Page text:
But let’s imagine for a moment that the equations can be written and solved. Every situation and moment of time is unique, and there are many independently operating and interacting probabilistic agents such as other organisms and molecules in the environment. How each output in us, each muscle fiber and gland secretion, is influenced by this constant stream of input and the consolidation of all that came before (i.e. memories), under the constraints of genetics, random fluctuations, and widespread redundancy (i.e. many pathways in the nervous system can produce the same output) is what I call “free will”. Again, let’s imagine that we can derive a model of synaptic input onto each muscle fiber and secretion of the body for a given input. Then we do this for every other body in the world as well as for physical forces that act upon them such as the weather, etc. Because we cannot capture the entire history of the universe, we must approximate in part. Then we must update our model dynamically, and the end result would be a detailed explanation of behavior and society and culture.

Could we comprehend this result? Certainly not, and consequently we must have a concept of free will.  We simply cannot simultaneously track all of the parameters that influence the human experience. The concept of free will is an acknowledgement of the incomprehensible parameter space in the model above, even if it is just “an illusion”. Additionally, to me the idea that it is theoretically possible but practically impossible to make a comprehensive model of behavior does not reduce us to machines or obliterate moral responsibility. Well, maybe it does imply that I am like a machine, but the notion that I could be defined as an automaton with 100 billion interacting parts (i.e. neurons) which can encode a lifetime of experiences is not derogatory to me – it’s beautiful. And perhaps the societal implications surrounding the debate about personal “responsibility” [2] are what really makes “free will” a loaded phrase. This is a hairy issue that includes sociological definitions of right and wrong in addition to solving the model above, which is beyond my scope here.  Regardless, I believe that even collections of genetic predispositions and memories should be held accountable for crimes, in order to shape future behavior (via others’ learning and memory) in our society.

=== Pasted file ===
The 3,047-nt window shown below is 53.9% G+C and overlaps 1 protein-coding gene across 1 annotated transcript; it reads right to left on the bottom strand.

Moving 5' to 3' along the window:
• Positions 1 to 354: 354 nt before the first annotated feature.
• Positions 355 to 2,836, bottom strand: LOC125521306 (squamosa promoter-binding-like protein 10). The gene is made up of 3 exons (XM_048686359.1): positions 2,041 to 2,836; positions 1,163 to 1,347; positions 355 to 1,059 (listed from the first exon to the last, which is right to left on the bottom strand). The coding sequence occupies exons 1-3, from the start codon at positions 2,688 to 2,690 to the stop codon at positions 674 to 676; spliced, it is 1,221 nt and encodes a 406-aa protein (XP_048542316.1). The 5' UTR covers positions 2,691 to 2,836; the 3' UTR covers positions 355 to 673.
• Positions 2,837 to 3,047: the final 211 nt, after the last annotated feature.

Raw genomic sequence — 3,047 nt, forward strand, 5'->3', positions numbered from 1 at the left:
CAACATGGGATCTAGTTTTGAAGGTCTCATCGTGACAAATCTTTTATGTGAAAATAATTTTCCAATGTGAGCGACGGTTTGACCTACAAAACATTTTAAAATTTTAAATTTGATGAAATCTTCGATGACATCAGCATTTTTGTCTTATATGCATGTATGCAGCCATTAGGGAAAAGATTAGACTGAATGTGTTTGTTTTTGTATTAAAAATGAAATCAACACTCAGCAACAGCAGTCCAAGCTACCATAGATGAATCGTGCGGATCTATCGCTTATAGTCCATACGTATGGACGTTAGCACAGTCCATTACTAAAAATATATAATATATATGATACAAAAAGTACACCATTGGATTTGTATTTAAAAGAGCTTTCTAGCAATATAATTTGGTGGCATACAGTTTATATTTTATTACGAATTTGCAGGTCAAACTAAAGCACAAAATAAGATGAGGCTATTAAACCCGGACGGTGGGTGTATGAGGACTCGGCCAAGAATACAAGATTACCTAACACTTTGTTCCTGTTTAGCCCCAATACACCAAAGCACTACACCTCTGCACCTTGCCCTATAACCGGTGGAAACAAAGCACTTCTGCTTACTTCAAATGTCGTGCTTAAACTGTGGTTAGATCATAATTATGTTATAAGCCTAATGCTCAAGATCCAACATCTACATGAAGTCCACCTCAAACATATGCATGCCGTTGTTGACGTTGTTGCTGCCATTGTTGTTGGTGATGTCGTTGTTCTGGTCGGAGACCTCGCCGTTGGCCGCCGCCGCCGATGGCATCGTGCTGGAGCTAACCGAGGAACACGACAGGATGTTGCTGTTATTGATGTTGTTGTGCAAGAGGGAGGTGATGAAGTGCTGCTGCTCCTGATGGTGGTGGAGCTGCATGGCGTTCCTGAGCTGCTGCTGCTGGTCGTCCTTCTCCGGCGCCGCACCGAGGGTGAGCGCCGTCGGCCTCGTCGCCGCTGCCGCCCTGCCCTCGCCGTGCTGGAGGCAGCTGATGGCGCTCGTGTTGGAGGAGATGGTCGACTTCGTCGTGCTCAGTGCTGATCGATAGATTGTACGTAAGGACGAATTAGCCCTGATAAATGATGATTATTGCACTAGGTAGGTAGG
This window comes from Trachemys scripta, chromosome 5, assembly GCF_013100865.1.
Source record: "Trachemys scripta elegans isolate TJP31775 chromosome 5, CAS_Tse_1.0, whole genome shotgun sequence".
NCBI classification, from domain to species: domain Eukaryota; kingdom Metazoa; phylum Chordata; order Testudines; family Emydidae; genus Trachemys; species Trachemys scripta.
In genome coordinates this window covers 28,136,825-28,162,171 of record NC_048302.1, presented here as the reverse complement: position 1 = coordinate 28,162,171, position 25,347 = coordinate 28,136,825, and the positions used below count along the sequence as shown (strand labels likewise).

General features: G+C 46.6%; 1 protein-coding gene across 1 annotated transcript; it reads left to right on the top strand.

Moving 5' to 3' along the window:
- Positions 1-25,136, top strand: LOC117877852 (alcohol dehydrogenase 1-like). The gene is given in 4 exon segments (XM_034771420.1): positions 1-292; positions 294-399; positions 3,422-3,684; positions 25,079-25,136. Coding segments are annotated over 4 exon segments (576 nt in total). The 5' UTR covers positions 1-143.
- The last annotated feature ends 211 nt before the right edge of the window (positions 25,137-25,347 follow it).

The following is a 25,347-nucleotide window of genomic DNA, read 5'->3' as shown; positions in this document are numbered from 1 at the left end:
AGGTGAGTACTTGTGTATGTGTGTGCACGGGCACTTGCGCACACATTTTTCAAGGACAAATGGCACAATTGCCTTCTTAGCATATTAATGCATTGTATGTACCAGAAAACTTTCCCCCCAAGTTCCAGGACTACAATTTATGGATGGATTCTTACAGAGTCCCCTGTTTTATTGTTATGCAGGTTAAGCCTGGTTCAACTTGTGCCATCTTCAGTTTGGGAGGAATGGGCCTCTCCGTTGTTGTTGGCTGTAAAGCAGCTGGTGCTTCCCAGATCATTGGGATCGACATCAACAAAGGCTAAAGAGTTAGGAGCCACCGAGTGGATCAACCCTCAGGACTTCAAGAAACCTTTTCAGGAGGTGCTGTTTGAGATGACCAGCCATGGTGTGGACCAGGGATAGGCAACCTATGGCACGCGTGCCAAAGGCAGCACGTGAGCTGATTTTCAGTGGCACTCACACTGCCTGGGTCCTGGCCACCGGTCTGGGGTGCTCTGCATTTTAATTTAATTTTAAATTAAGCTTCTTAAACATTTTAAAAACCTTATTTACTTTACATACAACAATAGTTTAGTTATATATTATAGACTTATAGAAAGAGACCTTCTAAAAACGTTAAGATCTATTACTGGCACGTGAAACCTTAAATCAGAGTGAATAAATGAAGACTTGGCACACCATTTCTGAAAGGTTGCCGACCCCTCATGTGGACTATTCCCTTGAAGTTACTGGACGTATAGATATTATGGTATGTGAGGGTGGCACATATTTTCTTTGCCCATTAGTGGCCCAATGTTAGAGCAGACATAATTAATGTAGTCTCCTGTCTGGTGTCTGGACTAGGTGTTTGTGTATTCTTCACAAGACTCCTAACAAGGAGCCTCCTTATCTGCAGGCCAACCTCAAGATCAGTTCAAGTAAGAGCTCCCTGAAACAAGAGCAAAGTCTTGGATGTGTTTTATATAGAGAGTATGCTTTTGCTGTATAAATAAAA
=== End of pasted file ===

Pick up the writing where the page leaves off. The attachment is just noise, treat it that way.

The previous three paragraphs are my minimal description of “free will” (albeit long, and similar to the Libertarian perspective [2]). Hopefully it was coherent. If not, then maybe I needed to employ more words to explain my view, or choose my words more carefully. Is my definition what came to your mind when I first posed the question above, “do we have free will”?  Unlikely. There are simply many ways to interpret the question, and philosophers would immediately recognize that the question is not binary at all. Biologists may remind us that even bacteria could be considered to have a will [6]. Perhaps we could pose a more germane question to the Physicalist: “how do nervous systems work?”